With controller in hand Ryu will feel and perform just as expected. He's fast, responsive, and empowered to clear an area of opposition with input finesse. This is the Ryu we remember in play. The series' up close and personal feel is attractive. The intimate contact between player and adversary has made an identity for itself amongst it's genre peers. While NG has always presented players with some degree of troubled camera tracking, particularly in tight areas, NG3 exacerbates these matters with numerous field of view caveats. Fighting to maintain that perfect view thus become far too problematic. Now with an even greater assortment of onscreen enemies, often spawned and encountered from nigh every direction, maintaining a good handle over it all can become overly burdensome, not to mention the slowdown that gets in the way occasionally.
A mixed bag lacking in quality is about as accurate as I could describe the graphics. Generally, some of the player models look great, sometimes looking more detailed than Ryu's prior outings. But the environments found in several stages can become downright drab and devoid of much needed detail. The first level is the very best this game ever looks. Mid-game, some stages are so flat and so uninterested, the impression that I'm playing something unfinished becomes unavoidably evident. But the list of visual downers doesn't end here. Effects like fire can appear overly muddy with dull shades of orange and red, lacking the opacity and particle detail expected from explosive effects of this generation. NG3 may hold up well compared against PS2 HD-remastered collections, but it's far behind the standards of newer games released within the last several years. Add in a final boss battle that struggles to keep it's performance consistent and we're left with a game leaving gamers feeling hungry from lack of visual nourishment.
The sound quality is preformed adequately. The voice work satisfies as far as usual localized translations are concerned. I liked Ryu's English voice, and so too the voices from some of his comrades, like Mizuki, showing a mild improvement over past titles. The native Japanese voice work does the job within tolerance as well, probably my language mode of preference. The majority of the sound tracks are solid, some even sounding great. However, too many come off overly synthesized, as if generated on an electric keyboard. An up tempo heavy metal track is heard too often during some stages, and it's not a good one at that. Dull palm-muted riffs chopped on low E just doesn't belong here. The sound effects are strong with satisfying sounds of blood sprays, steel on bone sword-sawing, and the swooshes and whirls that have been intrinsic to NG are common place. Annoyingly, enemies like to blurt out comical one liners during combat, some of which are repeated far too often, all but inviting me to turn the audio effects volume down.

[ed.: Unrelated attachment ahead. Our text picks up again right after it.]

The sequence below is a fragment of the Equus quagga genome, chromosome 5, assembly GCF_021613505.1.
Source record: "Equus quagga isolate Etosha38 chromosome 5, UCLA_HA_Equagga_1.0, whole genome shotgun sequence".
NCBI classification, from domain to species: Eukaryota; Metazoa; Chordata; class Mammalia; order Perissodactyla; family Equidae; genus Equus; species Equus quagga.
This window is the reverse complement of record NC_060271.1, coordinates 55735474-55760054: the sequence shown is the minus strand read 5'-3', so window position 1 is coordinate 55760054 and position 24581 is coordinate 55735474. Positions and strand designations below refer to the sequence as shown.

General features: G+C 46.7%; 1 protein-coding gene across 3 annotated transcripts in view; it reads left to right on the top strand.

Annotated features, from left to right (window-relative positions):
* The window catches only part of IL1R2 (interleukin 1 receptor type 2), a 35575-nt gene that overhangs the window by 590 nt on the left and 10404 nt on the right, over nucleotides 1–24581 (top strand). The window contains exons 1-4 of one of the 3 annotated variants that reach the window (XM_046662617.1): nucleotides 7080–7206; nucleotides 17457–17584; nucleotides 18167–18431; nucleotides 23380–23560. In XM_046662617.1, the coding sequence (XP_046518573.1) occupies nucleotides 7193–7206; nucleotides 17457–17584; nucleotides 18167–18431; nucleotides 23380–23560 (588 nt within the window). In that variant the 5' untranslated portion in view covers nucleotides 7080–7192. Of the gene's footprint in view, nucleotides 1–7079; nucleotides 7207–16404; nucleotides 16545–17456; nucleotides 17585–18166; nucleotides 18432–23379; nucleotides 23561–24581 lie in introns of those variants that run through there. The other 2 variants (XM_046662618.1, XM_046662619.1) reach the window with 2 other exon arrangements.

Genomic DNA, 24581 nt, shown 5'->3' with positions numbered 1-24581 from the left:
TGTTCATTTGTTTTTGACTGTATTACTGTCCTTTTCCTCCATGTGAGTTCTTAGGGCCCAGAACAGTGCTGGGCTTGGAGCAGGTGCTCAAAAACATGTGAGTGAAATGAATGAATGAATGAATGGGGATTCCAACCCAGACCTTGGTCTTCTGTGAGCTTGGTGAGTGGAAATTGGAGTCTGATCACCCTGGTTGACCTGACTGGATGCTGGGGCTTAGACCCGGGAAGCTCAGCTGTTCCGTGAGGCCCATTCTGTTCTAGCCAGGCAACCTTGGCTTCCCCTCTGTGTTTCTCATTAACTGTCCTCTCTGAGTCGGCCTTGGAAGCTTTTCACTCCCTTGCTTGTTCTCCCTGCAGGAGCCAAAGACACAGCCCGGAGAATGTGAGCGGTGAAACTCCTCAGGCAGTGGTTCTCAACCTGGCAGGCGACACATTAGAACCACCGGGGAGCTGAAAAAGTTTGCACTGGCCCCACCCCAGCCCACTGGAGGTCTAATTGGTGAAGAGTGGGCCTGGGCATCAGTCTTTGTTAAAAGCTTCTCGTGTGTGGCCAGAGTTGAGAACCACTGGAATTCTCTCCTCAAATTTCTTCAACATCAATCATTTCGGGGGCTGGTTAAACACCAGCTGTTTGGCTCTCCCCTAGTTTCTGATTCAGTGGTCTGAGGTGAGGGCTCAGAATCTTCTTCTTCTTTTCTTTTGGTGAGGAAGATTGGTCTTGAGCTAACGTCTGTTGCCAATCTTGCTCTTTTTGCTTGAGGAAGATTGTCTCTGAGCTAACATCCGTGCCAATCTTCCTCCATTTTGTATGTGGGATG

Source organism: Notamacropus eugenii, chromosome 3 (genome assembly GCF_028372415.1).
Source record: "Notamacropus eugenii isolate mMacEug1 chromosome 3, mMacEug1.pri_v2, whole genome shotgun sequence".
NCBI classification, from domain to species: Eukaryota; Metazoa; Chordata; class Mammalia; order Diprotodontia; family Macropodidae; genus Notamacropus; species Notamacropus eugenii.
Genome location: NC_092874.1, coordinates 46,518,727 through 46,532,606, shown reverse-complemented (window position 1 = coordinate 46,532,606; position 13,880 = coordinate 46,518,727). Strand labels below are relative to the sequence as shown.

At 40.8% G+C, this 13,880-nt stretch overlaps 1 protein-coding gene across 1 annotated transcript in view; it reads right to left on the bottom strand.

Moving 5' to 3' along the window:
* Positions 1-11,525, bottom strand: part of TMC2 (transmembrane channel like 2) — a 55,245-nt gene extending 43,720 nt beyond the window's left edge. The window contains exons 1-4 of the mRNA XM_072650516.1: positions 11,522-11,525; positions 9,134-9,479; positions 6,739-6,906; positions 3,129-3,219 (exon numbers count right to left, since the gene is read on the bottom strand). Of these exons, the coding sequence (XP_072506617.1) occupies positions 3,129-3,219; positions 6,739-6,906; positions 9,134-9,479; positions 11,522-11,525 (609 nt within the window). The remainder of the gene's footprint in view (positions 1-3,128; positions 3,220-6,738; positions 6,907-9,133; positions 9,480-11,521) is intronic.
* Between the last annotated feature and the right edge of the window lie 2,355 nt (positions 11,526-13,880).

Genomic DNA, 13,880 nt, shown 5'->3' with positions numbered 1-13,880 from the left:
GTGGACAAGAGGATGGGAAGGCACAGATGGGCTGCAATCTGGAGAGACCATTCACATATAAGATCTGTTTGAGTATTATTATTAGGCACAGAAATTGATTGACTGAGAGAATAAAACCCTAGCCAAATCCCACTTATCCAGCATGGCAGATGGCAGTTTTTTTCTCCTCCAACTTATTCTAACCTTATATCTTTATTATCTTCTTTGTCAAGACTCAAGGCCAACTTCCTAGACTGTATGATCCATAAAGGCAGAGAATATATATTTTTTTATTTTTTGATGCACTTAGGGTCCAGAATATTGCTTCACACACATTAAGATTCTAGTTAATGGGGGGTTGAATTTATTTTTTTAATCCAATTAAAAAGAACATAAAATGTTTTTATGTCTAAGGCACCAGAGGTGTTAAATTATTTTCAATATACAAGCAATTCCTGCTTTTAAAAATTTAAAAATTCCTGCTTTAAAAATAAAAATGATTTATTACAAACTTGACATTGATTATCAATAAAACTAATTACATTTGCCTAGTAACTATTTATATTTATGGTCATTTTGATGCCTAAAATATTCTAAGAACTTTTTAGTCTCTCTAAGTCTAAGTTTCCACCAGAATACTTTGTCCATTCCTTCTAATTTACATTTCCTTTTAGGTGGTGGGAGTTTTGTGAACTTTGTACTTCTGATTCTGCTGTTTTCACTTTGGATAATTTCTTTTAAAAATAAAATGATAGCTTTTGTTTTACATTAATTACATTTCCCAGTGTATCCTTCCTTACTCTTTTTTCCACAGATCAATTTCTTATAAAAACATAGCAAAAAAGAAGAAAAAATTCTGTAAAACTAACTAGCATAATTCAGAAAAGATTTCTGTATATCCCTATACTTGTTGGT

The modes of play here makes this the broadest NG game yet. With the a plentiful amount of Ninja Trials making their return, including the online co-op play as seen in NGS2, there's now a more robust 8 player mode, allowing up to 4 vs 4 teams battling to the death. Squaring off with other would-be ninja as a test of might does have it's moments, and given the focus proves amusing. As players earn experience they gain access to mildly significant upgrades to ability and appearance. It's a welcome addition, albeit sparingly implemented in production and overall depth.
Why Team Ninja saw fit to streamline this sequel and make the sweeping changes they have is beyond me. Granted, it brings back the blood and violence from entries past; it's visceral steel-on-bone gory. So while the immensely dedicated action-gamers will probably find a combat system here enjoyable on it's higher difficulties (I know I have), gamers looking to feel and experience the next evolution in action games had better keep looking. The digressed changes seen and felt here are too far and too deep for a franchise that once prided itself as something more hardcore and better produced. Seeing past Ninja Gaiden 3's many disappointments is perhaps the ugliest jagged pill for gamers to swallow. As an action game, stand alone, without references to prior NG entries, it makes for a fair experience. But this isn't the game we know and love from a series that has offered us a lot better.
“I'm mystified and disappointed by this turn of events.” I couldn't articulate this travesty better than former President Clinton could for himself =)
This user review does not reflect the views of the PSX Extreme Staff.